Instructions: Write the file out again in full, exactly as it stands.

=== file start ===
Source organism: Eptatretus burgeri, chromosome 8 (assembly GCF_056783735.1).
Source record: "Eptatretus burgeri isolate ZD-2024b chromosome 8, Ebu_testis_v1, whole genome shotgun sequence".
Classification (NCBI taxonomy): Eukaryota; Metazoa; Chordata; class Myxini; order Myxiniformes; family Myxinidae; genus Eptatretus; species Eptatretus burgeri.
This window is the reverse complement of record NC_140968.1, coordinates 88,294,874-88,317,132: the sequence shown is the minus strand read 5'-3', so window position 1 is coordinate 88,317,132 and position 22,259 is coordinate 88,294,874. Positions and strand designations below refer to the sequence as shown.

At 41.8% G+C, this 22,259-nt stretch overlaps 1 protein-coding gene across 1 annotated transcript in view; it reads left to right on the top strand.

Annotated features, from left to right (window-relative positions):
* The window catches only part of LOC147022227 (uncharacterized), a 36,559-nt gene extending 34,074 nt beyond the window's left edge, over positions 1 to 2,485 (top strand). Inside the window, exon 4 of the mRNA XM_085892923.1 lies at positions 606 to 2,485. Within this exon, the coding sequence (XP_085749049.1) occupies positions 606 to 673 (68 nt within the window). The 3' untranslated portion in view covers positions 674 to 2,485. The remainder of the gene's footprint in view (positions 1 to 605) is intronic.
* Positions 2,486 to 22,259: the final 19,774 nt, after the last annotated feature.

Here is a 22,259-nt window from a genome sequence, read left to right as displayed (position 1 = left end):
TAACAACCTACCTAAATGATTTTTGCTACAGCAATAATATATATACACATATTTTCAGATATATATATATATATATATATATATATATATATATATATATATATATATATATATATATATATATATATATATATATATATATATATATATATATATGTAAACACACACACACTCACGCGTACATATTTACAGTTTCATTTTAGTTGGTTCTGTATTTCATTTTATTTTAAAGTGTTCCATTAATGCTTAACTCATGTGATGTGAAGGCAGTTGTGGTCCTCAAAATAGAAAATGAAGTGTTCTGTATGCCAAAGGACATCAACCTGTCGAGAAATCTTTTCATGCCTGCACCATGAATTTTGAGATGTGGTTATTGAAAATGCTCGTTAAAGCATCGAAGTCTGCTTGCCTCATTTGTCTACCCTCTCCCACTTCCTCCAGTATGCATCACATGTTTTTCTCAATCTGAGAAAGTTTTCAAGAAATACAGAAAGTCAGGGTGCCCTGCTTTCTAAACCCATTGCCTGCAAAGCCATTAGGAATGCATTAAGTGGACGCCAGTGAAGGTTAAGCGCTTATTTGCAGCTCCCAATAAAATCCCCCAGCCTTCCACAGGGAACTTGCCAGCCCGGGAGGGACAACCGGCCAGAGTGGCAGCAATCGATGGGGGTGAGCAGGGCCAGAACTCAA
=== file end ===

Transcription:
Source organism: Eptatretus burgeri, chromosome 8 (assembly GCF_056783735.1).
Source record: "Eptatretus burgeri isolate ZD-2024b chromosome 8, Ebu_testis_v1, whole genome shotgun sequence".
Classification (NCBI taxonomy): Eukaryota; Metazoa; Chordata; class Myxini; order Myxiniformes; family Myxinidae; genus Eptatretus; species Eptatretus burgeri.
This window is the reverse complement of record NC_140968.1, coordinates 88,294,874-88,317,132: the sequence shown is the minus strand read 5'-3', so window position 1 is coordinate 88,317,132 and position 22,259 is coordinate 88,294,874. Positions and strand designations below refer to the sequence as shown.

At 41.8% G+C, this 22,259-nt stretch overlaps 1 protein-coding gene across 1 annotated transcript in view; it reads left to right on the top strand.

Annotated features, from left to right (window-relative positions):
* The window catches only part of LOC147022227 (uncharacterized), a 36,559-nt gene extending 34,074 nt beyond the window's left edge, over positions 1 to 2,485 (top strand). Inside the window, exon 4 of the mRNA XM_085892923.1 lies at positions 606 to 2,485. Within this exon, the coding sequence (XP_085749049.1) occupies positions 606 to 673 (68 nt within the window). The 3' untranslated portion in view covers positions 674 to 2,485. The remainder of the gene's footprint in view (positions 1 to 605) is intronic.
* Positions 2,486 to 22,259: the final 19,774 nt, after the last annotated feature.

Here is a 22,259-nt window from a genome sequence, read left to right as displayed (position 1 = left end):
TAACAACCTACCTAAATGATTTTTGCTACAGCAATAATATATATACACATATTTTCAGATATATATATATATATATATATATATATATATATATATATATATATATATATATATATATATATATATATATATATATATATATATATATATATATATGTAAACACACACACACTCACGCGTACATATTTACAGTTTCATTTTAGTTGGTTCTGTATTTCATTTTATTTTAAAGTGTTCCATTAATGCTTAACTCATGTGATGTGAAGGCAGTTGTGGTCCTCAAAATAGAAAATGAAGTGTTCTGTATGCCAAAGGACATCAACCTGTCGAGAAATCTTTTCATGCCTGCACCATGAATTTTGAGATGTGGTTATTGAAAATGCTCGTTAAAGCATCGAAGTCTGCTTGCCTCATTTGTCTACCCTCTCCCACTTCCTCCAGTATGCATCACATGTTTTTCTCAATCTGAGAAAGTTTTCAAGAAATACAGAAAGTCAGGGTGCCCTGCTTTCTAAACCCATTGCCTGCAAAGCCATTAGGAATGCATTAAGTGGACGCCAGTGAAGGTTAAGCGCTTATTTGCAGCTCCCAATAAAATCCCCCAGCCTTCCACAGGGAACTTGCCAGCCCGGGAGGGACAACCGGCCAGAGTGGCAGCAATCGATGGGGGTGAGCAGGGCCAGAACTCAA